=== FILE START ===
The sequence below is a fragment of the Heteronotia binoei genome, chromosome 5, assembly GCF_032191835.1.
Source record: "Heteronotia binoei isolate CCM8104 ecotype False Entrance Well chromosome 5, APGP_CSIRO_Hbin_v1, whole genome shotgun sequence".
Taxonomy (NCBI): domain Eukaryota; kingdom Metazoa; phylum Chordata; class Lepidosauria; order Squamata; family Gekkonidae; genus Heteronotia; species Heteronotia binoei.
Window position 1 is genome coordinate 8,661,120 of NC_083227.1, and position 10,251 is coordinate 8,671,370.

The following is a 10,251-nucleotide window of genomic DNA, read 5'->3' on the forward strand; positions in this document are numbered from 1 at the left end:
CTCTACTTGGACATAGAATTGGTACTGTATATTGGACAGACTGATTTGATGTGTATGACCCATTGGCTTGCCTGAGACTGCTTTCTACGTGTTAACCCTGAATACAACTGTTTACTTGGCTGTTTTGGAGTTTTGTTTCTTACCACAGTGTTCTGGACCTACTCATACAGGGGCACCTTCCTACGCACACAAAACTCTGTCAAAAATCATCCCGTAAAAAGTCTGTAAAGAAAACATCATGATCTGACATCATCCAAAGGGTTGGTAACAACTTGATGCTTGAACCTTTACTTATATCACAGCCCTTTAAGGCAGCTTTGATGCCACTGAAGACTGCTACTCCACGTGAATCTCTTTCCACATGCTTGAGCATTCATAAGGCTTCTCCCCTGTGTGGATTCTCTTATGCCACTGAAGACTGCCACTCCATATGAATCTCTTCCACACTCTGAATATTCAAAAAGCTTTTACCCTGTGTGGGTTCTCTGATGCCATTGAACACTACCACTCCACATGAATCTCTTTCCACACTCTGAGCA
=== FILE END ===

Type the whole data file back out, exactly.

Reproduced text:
The sequence below is a fragment of the Heteronotia binoei genome, chromosome 5, assembly GCF_032191835.1.
Source record: "Heteronotia binoei isolate CCM8104 ecotype False Entrance Well chromosome 5, APGP_CSIRO_Hbin_v1, whole genome shotgun sequence".
Taxonomy (NCBI): domain Eukaryota; kingdom Metazoa; phylum Chordata; class Lepidosauria; order Squamata; family Gekkonidae; genus Heteronotia; species Heteronotia binoei.
Window position 1 is genome coordinate 8,661,120 of NC_083227.1, and position 10,251 is coordinate 8,671,370.

The following is a 10,251-nucleotide window of genomic DNA, read 5'->3' on the forward strand; positions in this document are numbered from 1 at the left end:
CTCTACTTGGACATAGAATTGGTACTGTATATTGGACAGACTGATTTGATGTGTATGACCCATTGGCTTGCCTGAGACTGCTTTCTACGTGTTAACCCTGAATACAACTGTTTACTTGGCTGTTTTGGAGTTTTGTTTCTTACCACAGTGTTCTGGACCTACTCATACAGGGGCACCTTCCTACGCACACAAAACTCTGTCAAAAATCATCCCGTAAAAAGTCTGTAAAGAAAACATCATGATCTGACATCATCCAAAGGGTTGGTAACAACTTGATGCTTGAACCTTTACTTATATCACAGCCCTTTAAGGCAGCTTTGATGCCACTGAAGACTGCTACTCCACGTGAATCTCTTTCCACATGCTTGAGCATTCATAAGGCTTCTCCCCTGTGTGGATTCTCTTATGCCACTGAAGACTGCCACTCCATATGAATCTCTTCCACACTCTGAATATTCAAAAAGCTTTTACCCTGTGTGGGTTCTCTGATGCCATTGAACACTACCACTCCACATGAATCTCTTTCCACACTCTGAGCA